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The Battle for Education Reform Continues: What Are The Next Battles And Where Will They Be Fought?

Recorded on December 3, 2002

The Heritage Foundation's Lehrman Auditorium

Recently the Supreme Court ruled in Zelman v. Simmons-Harris that the Cleveland voucher program is Constitutional, opening the door for other states to enact parental choice programs. Though a great victory for school choice, it was not the end of the battle. It was merely the end of the beginning and much work remains both in the courts and in the court of public opinion.

State legal barriers remain. Over half of the states have Blaine Amendments that prevent public funds from passing to religious institutions. Fueled by anti-Catholic bigotry over a century ago, these provisions make it difficult, although not impossible, to enact choice programs.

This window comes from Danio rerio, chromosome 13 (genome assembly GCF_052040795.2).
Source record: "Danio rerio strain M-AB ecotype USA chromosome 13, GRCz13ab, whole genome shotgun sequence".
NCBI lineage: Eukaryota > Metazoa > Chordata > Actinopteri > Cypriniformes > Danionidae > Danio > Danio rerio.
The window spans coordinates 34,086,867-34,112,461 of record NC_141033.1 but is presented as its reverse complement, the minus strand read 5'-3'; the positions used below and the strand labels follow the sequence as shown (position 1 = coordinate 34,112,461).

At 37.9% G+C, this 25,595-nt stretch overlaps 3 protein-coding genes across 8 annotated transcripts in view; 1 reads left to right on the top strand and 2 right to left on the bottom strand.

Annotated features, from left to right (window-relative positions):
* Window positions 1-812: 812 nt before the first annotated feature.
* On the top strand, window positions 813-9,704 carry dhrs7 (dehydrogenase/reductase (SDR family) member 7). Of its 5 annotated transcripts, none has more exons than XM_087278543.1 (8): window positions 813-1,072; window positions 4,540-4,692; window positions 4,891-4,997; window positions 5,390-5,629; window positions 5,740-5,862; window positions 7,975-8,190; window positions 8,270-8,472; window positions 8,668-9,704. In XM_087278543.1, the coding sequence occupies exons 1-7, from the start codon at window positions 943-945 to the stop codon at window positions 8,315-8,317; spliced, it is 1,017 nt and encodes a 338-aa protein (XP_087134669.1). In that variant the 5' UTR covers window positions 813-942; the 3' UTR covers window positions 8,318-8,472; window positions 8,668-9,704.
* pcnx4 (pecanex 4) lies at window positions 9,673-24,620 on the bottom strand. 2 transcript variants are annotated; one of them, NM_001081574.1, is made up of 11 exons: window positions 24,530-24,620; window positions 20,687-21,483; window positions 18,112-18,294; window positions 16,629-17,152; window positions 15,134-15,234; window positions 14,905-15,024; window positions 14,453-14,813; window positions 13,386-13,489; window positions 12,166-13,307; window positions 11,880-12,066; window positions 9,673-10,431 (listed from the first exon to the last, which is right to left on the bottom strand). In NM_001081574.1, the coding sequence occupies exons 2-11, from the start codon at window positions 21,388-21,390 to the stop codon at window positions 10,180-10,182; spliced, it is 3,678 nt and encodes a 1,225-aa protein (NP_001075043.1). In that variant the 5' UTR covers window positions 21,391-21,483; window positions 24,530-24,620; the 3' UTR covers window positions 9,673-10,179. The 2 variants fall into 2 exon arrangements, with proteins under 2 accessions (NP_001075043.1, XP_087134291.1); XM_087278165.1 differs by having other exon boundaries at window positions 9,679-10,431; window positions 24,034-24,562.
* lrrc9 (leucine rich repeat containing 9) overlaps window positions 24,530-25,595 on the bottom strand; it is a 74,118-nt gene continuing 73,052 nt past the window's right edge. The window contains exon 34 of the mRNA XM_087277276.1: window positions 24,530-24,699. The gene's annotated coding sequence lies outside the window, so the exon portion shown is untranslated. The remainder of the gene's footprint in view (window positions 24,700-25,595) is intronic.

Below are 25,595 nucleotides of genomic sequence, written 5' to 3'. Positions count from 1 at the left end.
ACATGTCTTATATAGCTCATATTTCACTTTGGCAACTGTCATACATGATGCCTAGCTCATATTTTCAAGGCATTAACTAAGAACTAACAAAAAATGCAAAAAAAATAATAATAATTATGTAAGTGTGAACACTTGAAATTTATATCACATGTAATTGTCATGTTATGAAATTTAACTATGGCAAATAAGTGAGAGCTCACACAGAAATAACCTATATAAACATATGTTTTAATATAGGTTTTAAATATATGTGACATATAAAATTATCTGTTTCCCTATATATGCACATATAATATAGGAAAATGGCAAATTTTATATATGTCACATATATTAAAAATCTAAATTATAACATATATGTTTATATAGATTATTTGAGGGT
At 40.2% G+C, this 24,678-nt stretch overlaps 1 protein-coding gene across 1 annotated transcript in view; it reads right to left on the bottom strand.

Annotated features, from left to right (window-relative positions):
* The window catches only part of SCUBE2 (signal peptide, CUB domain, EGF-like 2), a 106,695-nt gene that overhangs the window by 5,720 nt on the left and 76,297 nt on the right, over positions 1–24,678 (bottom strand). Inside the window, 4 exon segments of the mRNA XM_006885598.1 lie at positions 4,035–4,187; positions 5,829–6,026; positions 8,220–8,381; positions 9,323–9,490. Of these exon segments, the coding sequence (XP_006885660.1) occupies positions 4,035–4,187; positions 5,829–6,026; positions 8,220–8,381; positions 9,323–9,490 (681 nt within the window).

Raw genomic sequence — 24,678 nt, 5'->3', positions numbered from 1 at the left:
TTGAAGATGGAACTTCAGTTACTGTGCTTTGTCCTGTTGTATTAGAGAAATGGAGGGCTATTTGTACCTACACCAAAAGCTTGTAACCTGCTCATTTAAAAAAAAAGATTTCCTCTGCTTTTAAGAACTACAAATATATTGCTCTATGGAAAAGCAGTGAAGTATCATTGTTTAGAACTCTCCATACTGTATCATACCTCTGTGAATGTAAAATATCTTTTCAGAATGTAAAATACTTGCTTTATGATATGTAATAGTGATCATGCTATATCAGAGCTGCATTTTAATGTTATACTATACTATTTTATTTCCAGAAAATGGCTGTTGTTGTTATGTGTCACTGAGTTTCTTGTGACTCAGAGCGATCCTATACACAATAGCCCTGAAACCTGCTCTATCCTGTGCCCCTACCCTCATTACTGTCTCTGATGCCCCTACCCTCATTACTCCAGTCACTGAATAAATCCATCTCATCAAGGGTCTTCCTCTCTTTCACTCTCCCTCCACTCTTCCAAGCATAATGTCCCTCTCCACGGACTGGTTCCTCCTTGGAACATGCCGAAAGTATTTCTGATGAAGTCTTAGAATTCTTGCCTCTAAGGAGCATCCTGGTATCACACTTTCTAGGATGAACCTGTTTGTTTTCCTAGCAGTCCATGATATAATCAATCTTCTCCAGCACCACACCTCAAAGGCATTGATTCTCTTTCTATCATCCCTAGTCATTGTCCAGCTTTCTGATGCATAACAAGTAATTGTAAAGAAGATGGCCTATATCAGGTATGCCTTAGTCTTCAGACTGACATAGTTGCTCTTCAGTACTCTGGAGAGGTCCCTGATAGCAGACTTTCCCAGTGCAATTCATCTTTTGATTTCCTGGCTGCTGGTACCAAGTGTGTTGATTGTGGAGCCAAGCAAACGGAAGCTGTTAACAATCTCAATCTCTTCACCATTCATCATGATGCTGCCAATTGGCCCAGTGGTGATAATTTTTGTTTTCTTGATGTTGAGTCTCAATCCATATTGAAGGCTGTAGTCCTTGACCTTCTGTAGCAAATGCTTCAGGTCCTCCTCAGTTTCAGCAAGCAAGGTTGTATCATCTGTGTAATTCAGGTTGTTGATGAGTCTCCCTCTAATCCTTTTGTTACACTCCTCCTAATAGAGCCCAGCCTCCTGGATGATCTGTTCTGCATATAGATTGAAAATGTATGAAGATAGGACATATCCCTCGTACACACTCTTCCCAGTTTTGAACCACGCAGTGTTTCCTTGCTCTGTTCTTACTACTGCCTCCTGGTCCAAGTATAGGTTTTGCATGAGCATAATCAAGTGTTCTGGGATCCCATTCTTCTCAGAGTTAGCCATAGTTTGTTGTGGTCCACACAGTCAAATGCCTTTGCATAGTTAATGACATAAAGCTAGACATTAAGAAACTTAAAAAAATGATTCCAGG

Politics and public opinion remain in play. In state houses, well-funded unions and other groups continue to oppose parental choice. Although the choice movement is growing --10 states have publicly sponsored private school choice programs, from vouchers to tax credits, and 39 states and the District of Columbia have enacted charter school laws -- the opposition has dedicated millions to prevent new gains and roll back existing programs. Fortunately, public support for parental choice in education continues to grow.

Where will the next battle play out?